When we think about consumption and resources, we naturally think about money. As I mentioned before, that’s not the whole story, but is certainly a major part of it – so that’s where we will start.
The first step in managing your financial resources is to stop wasteful spending, regardless of whether you can afford it financially. A cottage industry has emerged to help people “tidy” their homes, getting rid of things that don’t bring them joy. Getting rid of possessions that you don’t need is a great idea (more on this in a bit). But the root of the problem is the wasteful spending on products and services that don’t add enough value to our lives, especially relative to the trade-off required to earn the money in the first place. Betty, now in her mid-60s, works in Customer Service for the city government of Portland, Oregon:
“…if you’re going to work really hard for your money, how much of that life energy are you going to spend on stuff? And so I didn’t want to do that. … I used to get really expensive haircuts, and that was three hours of my work. And I went “no I don’t want to do that anymore.” So I’ve always kind of compared how do I want to spend my time.
Getting rid of wasteful spending also means that you’ll have more money for saving and investing; and if you are already in a very strong financial position, why not shift spending that doesn’t add much value to supporting causes and charities that you care about? Beyond living your values, giving to others feels great; and there’s nothing wrong with that. Reducing your spending by just 5% may not affect your quality of life much, but could make an enormous difference when spent on others.
So, what is wasteful spending? Go back to your snapshot budget and simply work through each major category of expense, and spend some time with the details. What is really adding value to your life, and what could go? Could you get rid of some online media subscriptions? Do you really need to upgrade your phone as often as the phone companies and service providers want you to? According to an analysis in the New York Times, buying a $1,000 phone can be equivalent to giving up $17,000 in retirement savings. The math is similar for new cars and other physical products. Extending the use of things that you already own is one of the best ways to avoid wasteful spending. And that, in turn, depends on fully appreciating the things we already own. Tom, a retired teacher in his 60s, describes one of his most valuable possessions:
“There are things that are really valuable to me, like my guitar is really valuable to me. And I take very good care of it. I’ve had it for over twenty years, and I bought it used. It doesn’t look like new because it’s going to get little dings and scratches. But if anything happened to it, I would just be devastated. And not that it’s terribly valuable; it’s just really valuable to me.”
We’ve gotten too used to new and better and neglect the value and virtue of simply taking care and, when needed, repairing the things we already have. And it’s not just the big purchases that matter. Jenn is in her mid-40s and self-employed:
“…and I think also I do a lot of reading of frugal stuff, blogs and things like that. So I try to look at the big picture. And those kind of blogs…. keep you sort of on the track with realizing that the little dollars are what make the big dollars. All of the dollars add up. So if you’re spending one dollar here and one dollar there, you never get a pile of dollars. So it’s important that all of your dollars have a job, and they’re doing their job. And their job isn’t to buy shiny baubles. It’s to put in your 401K.”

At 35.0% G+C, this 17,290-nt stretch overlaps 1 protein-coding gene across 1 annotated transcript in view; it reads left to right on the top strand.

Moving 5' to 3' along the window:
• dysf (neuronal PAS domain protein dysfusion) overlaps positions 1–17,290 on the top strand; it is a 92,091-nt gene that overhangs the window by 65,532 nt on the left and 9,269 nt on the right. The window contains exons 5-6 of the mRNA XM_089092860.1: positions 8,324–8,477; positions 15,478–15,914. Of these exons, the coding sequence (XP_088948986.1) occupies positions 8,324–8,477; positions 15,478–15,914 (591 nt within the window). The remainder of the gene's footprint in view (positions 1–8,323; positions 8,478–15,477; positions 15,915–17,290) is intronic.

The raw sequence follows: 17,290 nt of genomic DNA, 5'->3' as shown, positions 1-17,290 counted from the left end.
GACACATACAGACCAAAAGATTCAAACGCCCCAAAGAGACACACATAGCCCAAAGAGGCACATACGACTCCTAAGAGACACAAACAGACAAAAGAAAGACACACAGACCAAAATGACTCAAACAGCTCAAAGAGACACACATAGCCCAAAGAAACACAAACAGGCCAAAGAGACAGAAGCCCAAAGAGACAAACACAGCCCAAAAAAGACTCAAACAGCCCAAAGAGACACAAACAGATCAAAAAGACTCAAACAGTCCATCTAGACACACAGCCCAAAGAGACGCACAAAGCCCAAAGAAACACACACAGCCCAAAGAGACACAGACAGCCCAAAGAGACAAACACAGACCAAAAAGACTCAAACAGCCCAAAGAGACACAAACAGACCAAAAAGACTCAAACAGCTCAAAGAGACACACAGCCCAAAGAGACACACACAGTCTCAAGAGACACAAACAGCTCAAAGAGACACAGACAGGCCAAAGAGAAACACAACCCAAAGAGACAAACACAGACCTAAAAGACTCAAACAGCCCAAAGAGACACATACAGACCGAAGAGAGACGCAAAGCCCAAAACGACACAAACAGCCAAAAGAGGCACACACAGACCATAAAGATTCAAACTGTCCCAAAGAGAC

Next, consider the possible benefits of downshifting your lifestyle. Downshifting sounds like a loss, but it doesn’t have to be. A lower-cost lifestyle could improve your financial situation and lower your stress at the same time.
(Betty) “The way we choose to kind of watch our resources…allows me to work part time, which is lovely. Because when I work extra time, not only do I get crabby because I’m feeling stressed. But like I like to cook our food from scratch. Mostly from scratch. Because that, one, saves us money. Because I’m cooking it instead of buying prepared. But it also is really good for our health because we’re both sixty-six. And I don’t take any medication, and he takes some blood pressure medication. So it’s trying to be a little—for me I think it’s also about being less influenced by consumer culture. I don’t really want to be on that treadmill where it’s just like people flashing ads at me and stuff.”
We’ve bought into the idea that more is necessarily better, but is it always? Or even usually? The average house size in the US has doubled since the 1950s, to 2,349 square feet. Bigger homes cost more up-front, require more furniture, and set you up for bigger annual utility and maintenance bills. We also own twice as many cars per person, eat out twice as often and spend on all sorts of devices and services that didn’t exist a generation ago. At the same time, according to the American Psychological Association, our reported level of happiness hasn’t moved a bit. Not only are measures of subjective well-being flat in the US, rates of anxiety and depression have increased (and that was pre-Covid). And though there are many reasons for this, our consumerist culture is part of the problem. Concerns about our consumerist culture are not new. The term “conspicuous consumption” comes from Thorstein Veblen’s 1899 book, The Theory of the Leisure Class in which he describes the lives of people focused on getting more and, presumably, better things. While downshifting was conceived as a response to consumerist culture, the idea of simpler living is not new at all. It’s an ideal the precedes industrialized times and is embedded in religions of the West and philosophies of the East as a way to focus more on things that matter, like humility, grace, and compassion. Downshifting essentially reframes simple living in a modern context in which consumption has, in aggregate, spiraled out of control.